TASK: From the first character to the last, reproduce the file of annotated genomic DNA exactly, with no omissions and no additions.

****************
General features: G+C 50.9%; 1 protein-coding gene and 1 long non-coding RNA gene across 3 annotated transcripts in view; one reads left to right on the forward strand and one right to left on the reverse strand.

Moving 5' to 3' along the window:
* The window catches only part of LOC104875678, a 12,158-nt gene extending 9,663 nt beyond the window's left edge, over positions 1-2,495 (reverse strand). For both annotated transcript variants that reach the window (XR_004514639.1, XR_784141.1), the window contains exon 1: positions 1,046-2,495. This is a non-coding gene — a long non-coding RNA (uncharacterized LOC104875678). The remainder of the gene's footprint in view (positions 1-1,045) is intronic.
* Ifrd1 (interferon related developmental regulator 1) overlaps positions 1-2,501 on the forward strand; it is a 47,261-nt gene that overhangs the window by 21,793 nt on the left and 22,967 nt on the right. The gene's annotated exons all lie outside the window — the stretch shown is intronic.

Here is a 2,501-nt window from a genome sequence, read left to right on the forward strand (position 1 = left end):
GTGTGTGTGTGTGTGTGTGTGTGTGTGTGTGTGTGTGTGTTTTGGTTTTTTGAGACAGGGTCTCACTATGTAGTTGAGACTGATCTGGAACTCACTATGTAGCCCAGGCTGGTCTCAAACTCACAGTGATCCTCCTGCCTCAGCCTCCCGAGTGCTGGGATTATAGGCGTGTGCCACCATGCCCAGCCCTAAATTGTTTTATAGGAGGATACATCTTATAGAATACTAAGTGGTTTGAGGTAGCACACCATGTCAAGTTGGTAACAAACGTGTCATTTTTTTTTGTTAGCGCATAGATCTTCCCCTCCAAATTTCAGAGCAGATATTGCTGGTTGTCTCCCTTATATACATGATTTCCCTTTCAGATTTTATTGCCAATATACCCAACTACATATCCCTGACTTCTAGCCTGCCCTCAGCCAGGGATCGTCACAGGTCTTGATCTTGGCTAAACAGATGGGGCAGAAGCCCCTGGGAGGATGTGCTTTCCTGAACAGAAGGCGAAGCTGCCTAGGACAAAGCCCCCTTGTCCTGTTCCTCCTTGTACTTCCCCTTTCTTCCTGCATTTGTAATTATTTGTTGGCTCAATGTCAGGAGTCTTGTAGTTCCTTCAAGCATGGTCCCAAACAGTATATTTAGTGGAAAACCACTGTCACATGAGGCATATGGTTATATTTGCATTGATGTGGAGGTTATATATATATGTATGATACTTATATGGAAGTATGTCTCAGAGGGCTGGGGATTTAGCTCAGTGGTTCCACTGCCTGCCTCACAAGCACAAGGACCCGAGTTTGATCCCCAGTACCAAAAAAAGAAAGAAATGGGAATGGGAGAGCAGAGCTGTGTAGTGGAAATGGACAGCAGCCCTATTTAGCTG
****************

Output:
General features: G+C 50.9%; 1 protein-coding gene and 1 long non-coding RNA gene across 3 annotated transcripts in view; one reads left to right on the forward strand and one right to left on the reverse strand.

Moving 5' to 3' along the window:
* The window catches only part of LOC104875678, a 12,158-nt gene extending 9,663 nt beyond the window's left edge, over positions 1-2,495 (reverse strand). For both annotated transcript variants that reach the window (XR_004514639.1, XR_784141.1), the window contains exon 1: positions 1,046-2,495. This is a non-coding gene — a long non-coding RNA (uncharacterized LOC104875678). The remainder of the gene's footprint in view (positions 1-1,045) is intronic.
* Ifrd1 (interferon related developmental regulator 1) overlaps positions 1-2,501 on the forward strand; it is a 47,261-nt gene that overhangs the window by 21,793 nt on the left and 22,967 nt on the right. The gene's annotated exons all lie outside the window — the stretch shown is intronic.

Here is a 2,501-nt window from a genome sequence, read left to right on the forward strand (position 1 = left end):
GTGTGTGTGTGTGTGTGTGTGTGTGTGTGTGTGTGTGTGTTTTGGTTTTTTGAGACAGGGTCTCACTATGTAGTTGAGACTGATCTGGAACTCACTATGTAGCCCAGGCTGGTCTCAAACTCACAGTGATCCTCCTGCCTCAGCCTCCCGAGTGCTGGGATTATAGGCGTGTGCCACCATGCCCAGCCCTAAATTGTTTTATAGGAGGATACATCTTATAGAATACTAAGTGGTTTGAGGTAGCACACCATGTCAAGTTGGTAACAAACGTGTCATTTTTTTTTGTTAGCGCATAGATCTTCCCCTCCAAATTTCAGAGCAGATATTGCTGGTTGTCTCCCTTATATACATGATTTCCCTTTCAGATTTTATTGCCAATATACCCAACTACATATCCCTGACTTCTAGCCTGCCCTCAGCCAGGGATCGTCACAGGTCTTGATCTTGGCTAAACAGATGGGGCAGAAGCCCCTGGGAGGATGTGCTTTCCTGAACAGAAGGCGAAGCTGCCTAGGACAAAGCCCCCTTGTCCTGTTCCTCCTTGTACTTCCCCTTTCTTCCTGCATTTGTAATTATTTGTTGGCTCAATGTCAGGAGTCTTGTAGTTCCTTCAAGCATGGTCCCAAACAGTATATTTAGTGGAAAACCACTGTCACATGAGGCATATGGTTATATTTGCATTGATGTGGAGGTTATATATATATGTATGATACTTATATGGAAGTATGTCTCAGAGGGCTGGGGATTTAGCTCAGTGGTTCCACTGCCTGCCTCACAAGCACAAGGACCCGAGTTTGATCCCCAGTACCAAAAAAAGAAAGAAATGGGAATGGGAGAGCAGAGCTGTGTAGTGGAAATGGACAGCAGCCCTATTTAGCTG